Monday, 15 June 2015
On my way back from the Station House Hotel, Kilmessan, and Bective Abbey, I travelled along the banks of the Boyne, through Navan and Slane, with the idea that I might have the opportunity to visit Townley Hall, about 5 km west of Drogheda.
I had stayed at Townley Hall in the early 1980s, when I was taking part in a conference organised by the Student Christian Movement. The house is a magnificent Georgian mansion built over 200 years ago and surrounded by 60 acres of rolling parkland in a beautiful and peaceful setting in Tullyallen, overlooking the Boyne Valley.
The poet laureate Sir John Betjeman, in a survey of Francis Johnston’s work, wrote: “I have seen many Irish houses, but I know none so delightful, so restrained and so original as Francis Johnston’s Townley Hall.”
The house is one of Ireland’s architectural jewels, and I remember its beautiful interior, the wonderful proportions and its magnificent staircase. Country Life once observed: “There is mothing lovelier in the Georgian architecture of these islands than the rotunda and staircase of Townley Hall.”
Townley Hall was built in 1794-1798 in the classical style of Francis Johnston for the Townley Balfour family. From Cromwellian times, the Townley estate belonged to the Townley family. In 1739, Blayney Townley, MP, inherited the wealth of his nephew, William Balfour, and added Balfour to his surname. In 1794, his grandson, Blayney Townley Balfour, commissioned Johnston to design the house.
In 1955, the house passed from the Townley Balfour family to a cousin, David Crichton, who sold the house and 350 ha of land in 1957 to Trinity College, Dublin for used as an agricultural school.
In 1967, Professor Frank Mitchell of TCD bought the house and 25 ha of surrounding land. Today, the house belongs to a secretive group known as the School of Philosophy and Economic Science, and the house and grounds are private, with and access strictly by appointment.
Unable to gain access to the house or the grounds immediately surrounding it, I enjoyed a walk through the surrounding woodlands, which are managed by Coilte Ireland.
The woodland consists mainly of broadleaves with a few scattered conifers. The wood was planted by the Balfour family some 150-200 years ago, and the main species include old oak, beech, ash, sycamore, European silver fir and Scots pine.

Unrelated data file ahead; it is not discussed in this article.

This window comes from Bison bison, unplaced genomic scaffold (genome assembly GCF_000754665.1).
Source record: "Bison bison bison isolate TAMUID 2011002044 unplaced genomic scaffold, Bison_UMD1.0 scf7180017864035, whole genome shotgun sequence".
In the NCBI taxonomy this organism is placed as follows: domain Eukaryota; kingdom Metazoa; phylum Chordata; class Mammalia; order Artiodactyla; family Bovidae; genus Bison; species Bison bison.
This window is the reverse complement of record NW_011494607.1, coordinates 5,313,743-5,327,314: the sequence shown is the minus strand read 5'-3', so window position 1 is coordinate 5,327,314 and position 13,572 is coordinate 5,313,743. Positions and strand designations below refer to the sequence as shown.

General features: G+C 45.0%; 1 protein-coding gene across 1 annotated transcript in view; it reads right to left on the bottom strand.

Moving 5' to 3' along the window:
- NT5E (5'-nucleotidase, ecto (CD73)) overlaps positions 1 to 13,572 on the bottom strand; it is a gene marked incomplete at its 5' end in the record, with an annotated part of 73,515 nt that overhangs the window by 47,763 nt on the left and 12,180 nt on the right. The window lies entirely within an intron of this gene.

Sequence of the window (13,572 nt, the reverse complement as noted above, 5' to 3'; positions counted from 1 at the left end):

Other flora include blackthorn, holly, hazel, elder, ground ivy, briar and broadleaf woodland flowers. The forest is home to red deer, red and grey squirrel, badger, rabbit, hare and fox.
I returned to the classical-style gate lodge built by the Townley Balfour family before crossing the main road to walk in the afternoon summer sunshine along a short stretch of the River Boyne, which at this point marks the boundary between Co Louth and Co Meath.
It is also at the heart of the battle site of the Battle of the Boyne, the last great pitched battle fought on Irish soil between the armies of James II and William III in 1690.
Having failed to get access to Townley Hall, two of us opted to visit the Battle of the Boyne Visitor Centre on the other side of the river.
The centre is housed in Oldbridge House, which was built in the 1740s by John Coddington or his nephew Dixie Coddington. The Coddington family had bought the Oldbridge estate from the Moore family, Earls of Drogheda, in 1729. Oldbridge House was designed by George Darley, from a local family of architects who also renovated Dunboyne Castle and designed Dowth House and The Tholsel in Drogheda.
I knew the area well as a schoolboy, and the Coddington family closely guarded their rights to fishing in the Boyne in the face of protests until they eventually sold up and moved to Canada.
The house was almost derelict when Oldbridge and the battle site were acquired by the state in 2000.
After a guided tour of the visitor centre, we visited the walled garden and the unique octagonal garden, before having a late lunch in the Tea Pavilion behind the restored Coddington mansion.